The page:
Guest Post by Emma Smith Puffinpalooza!

Guest Post by Emma Smith, 4th grade artist from Wilder Elementary

“This is a puffin I painted.  You might ask “why did she decide to paint a puffin?”  Well, I thought not many people make art of puffins or penguins.  Sometimes it’s hard to tell the difference between a penguin and a puffin.  A puffin has a big orange beak and the body is shaped differently.  My puffin is from the artic and she does not have a family.

I liked making this art piece because I did it on my own and I used different techniques with the watercolor like salt and rubbing alcohol.

This is one of my most favorites!  I hope you like my painting.”

Laurel Burch Patterned Pets








Laurel Burch, an American artist, started her career creating jewelry from metal she found in junkyards.  Her designs, mostly animals, were bright and colorful with a mix of many patterns.  Her vision blossomed into “fantastic felines”, dogs, moons, hearts, and mythical animals.

Our students study Laurel Burch as a design influence.  Patterns, for example, are a first grade curriculum unit.   What better way to look at pattern and work with it than the inspiration of Laurel Burch?

Here’s all the behind the scenes work we did to get to the pretty finished project:

First we started with guided drawings.  With guidance, students drew two different cats and two different dogs:

The next step was allowing students to choose his or her favorite animal that they had learned to draw and redraw it larger on a heavy weight drawing paper with pencil.  Then students re-traced the line-work with a back sharpie.

After all the drawing, we were ready to paint.  Student had choices of thinned bright, neon colored tempera paint.  We used a wash (painting water first to allow for better blending) and applied light layers of color, moving from one color to another.

Next, students worked with pattern on worksheets, trying out different designs for their animal.  Some examples were spirals, triangles with circles in the center.  When they settled on one they liked, students drew it on the animal, spacing it out with a finger’s width between, using a black sharpie.

The last steps were cutting out his or her cat or dog and gluing it to a black background.  Students used a different pattern in the background, drawn with a gold metallic marker.

We love the bright colorful results!

Brrr, It’s Cold Outside!

This was a fast and fun drawing and coloring project for a kindergarten class that was ahead.  To keep it a little more manageable, we traced the four squares first – lightly – with a pencil. Then we drew our snow man.  After outlining with sharpie, we colored the background and the snow people’s accessories!

When the coloring was finished, we used q-tips to add some fluffy white snowflakes.

Kind of like the snow we’re seeing here in Colorado today.  Darn, it’s so cold; we should have given those snow men some scarves!

Dear Tooth Fairy

The Tooth Fairy Queen by Sophie

“Dear Tooth Fairy,

When you leave me money for my tooth, could you leave me a letter too? PS I lost a tooth on the sofa.”

First Grade Students and I read a charming book called “Dear Tooth Fairy” by Alan Durant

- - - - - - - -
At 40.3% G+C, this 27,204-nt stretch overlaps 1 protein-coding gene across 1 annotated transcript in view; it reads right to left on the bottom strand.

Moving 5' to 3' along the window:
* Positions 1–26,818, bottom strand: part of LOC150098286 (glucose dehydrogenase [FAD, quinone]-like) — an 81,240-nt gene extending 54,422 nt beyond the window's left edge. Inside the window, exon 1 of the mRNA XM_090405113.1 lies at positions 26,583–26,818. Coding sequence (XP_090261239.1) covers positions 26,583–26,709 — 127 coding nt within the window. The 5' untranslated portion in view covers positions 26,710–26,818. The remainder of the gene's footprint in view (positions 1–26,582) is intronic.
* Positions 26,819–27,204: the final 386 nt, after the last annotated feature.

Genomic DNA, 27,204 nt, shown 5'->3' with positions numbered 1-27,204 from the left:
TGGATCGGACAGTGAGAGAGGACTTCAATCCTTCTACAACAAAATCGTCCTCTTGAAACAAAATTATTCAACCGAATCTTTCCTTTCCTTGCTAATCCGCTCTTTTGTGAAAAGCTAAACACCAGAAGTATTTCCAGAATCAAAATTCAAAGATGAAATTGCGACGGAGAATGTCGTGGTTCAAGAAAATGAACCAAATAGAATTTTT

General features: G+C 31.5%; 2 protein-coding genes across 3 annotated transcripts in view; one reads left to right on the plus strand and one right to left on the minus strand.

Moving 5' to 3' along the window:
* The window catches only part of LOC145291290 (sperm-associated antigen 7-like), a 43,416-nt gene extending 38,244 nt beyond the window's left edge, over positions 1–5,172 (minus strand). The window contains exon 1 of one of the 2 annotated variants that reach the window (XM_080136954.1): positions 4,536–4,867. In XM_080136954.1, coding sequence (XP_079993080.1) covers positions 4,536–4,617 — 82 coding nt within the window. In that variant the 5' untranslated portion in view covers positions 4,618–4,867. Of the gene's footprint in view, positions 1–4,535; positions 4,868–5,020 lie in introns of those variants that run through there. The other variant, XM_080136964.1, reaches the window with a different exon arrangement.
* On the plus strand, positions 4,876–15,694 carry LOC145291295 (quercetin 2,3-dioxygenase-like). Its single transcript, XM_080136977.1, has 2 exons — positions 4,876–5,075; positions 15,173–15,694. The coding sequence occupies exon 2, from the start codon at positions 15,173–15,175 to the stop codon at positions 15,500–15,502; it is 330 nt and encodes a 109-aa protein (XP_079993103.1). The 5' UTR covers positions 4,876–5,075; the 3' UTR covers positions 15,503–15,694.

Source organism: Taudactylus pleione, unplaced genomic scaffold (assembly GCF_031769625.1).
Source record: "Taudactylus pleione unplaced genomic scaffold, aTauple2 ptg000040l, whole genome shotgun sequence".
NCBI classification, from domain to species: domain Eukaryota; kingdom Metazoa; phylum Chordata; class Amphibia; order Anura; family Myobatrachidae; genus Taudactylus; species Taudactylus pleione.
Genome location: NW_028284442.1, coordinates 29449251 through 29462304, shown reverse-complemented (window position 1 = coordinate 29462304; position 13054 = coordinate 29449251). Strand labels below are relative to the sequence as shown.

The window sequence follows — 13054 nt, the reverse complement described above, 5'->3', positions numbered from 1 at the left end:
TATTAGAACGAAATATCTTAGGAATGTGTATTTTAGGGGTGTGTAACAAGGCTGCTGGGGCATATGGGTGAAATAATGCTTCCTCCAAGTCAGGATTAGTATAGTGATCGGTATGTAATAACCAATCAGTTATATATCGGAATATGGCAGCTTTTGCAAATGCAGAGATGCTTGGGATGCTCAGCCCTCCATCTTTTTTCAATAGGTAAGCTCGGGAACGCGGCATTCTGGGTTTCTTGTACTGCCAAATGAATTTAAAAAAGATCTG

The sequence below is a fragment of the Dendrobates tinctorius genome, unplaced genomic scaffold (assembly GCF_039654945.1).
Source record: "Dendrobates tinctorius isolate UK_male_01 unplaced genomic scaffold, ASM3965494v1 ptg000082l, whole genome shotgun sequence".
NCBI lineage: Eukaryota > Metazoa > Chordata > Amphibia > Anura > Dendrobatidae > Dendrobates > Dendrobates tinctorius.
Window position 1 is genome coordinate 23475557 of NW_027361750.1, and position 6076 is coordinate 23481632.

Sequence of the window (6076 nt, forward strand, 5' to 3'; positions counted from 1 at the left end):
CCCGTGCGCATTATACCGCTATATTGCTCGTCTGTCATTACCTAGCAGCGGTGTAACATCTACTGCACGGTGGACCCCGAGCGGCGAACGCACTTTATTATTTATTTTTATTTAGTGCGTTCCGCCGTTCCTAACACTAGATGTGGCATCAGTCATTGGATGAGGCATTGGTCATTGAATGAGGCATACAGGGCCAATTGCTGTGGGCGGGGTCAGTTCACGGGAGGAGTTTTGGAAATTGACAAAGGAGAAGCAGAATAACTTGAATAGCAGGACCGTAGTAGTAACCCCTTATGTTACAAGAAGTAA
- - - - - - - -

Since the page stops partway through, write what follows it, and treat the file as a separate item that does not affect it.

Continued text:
and we drew some fancy tooth fairies.

We used simple shapes, such as triangles and circles to draw the fairy.  Her wand is a toothbrush!  We outlined them in sharpie and colored them with oil pastels.  The last steps were a watercolor wash and glitter glue for the stars and the crown. Check out her fancy shoes!


“Bookish” Owls

Third graders designed these pattern owls and drew them on recycled paper from books slated for the big dumpster outside of school.  When the Librarian told me that she was throwing away books, I literally grabbed them.  I think the pages make our owls look like pretty smart fowl.

Students had a wide range of owl resources to look at while drawing and then brainstormed the patterns.  After going over the pencil lines with sharpie, the owls were either painted with liquid watercolor or colored with markers.

These owls brought to you by Reagan, Annaliese, and Henry.


Leapin’ Lizards

By Jenna F.

We started this fun painting project with some guided drawing lessons.  We drew several kinds of lizards using this resource – 123 Draw Pets by Freddie Levin. 
We drew our lizards on a nicer, heavy weight drawing paper and I really encouraged the students to draw large!  Next, the students traced over their pencil lines with black Sharpie.

The details such as the stripes and dots were drawn with white oil pastels.

Then we painted!  At each table, I set out liquid watercolors in warm color sets or cool color sets and a small cup of kosher salt.

For the watercolor demonstration, I showed kids wet-on-wet:  painting one color, then while the paint is still wet, adding another on top to blend.While the paint is still wet, sprinkle some salt to create small twinkles of star-like dots.

Wet-on-dry: Since this lessons takes 2-3 classes, once one section of the chameleon is dry, they can then paint over that section to create spots, stripes, dots, etc. as well as the branch and leaves.

Look at the fun lips and eyelashes!  First graders add the cutest details!

A is for Art!

These whimsical highlighter letters are a fun color lesson.  I teach this to grade 4’s.  We gridded out the actual letters – this was the hard part.   Gotta love it when kids come to art class and complain about having to “use their math brains”.

After students draw the letters on grid paper and transfer them to cardstock, we create sections by using different line type.  Then we outline with a sharpie and begin to add color with pick, yellow and blue highlighters (the primary colors!)  Next, we layer colors on top – creating secondary colors as we go, orange, green and purple.  The last step is adding whimsical lines that go around and through the letter.  These are gorgeous and a fun way to use highlighters.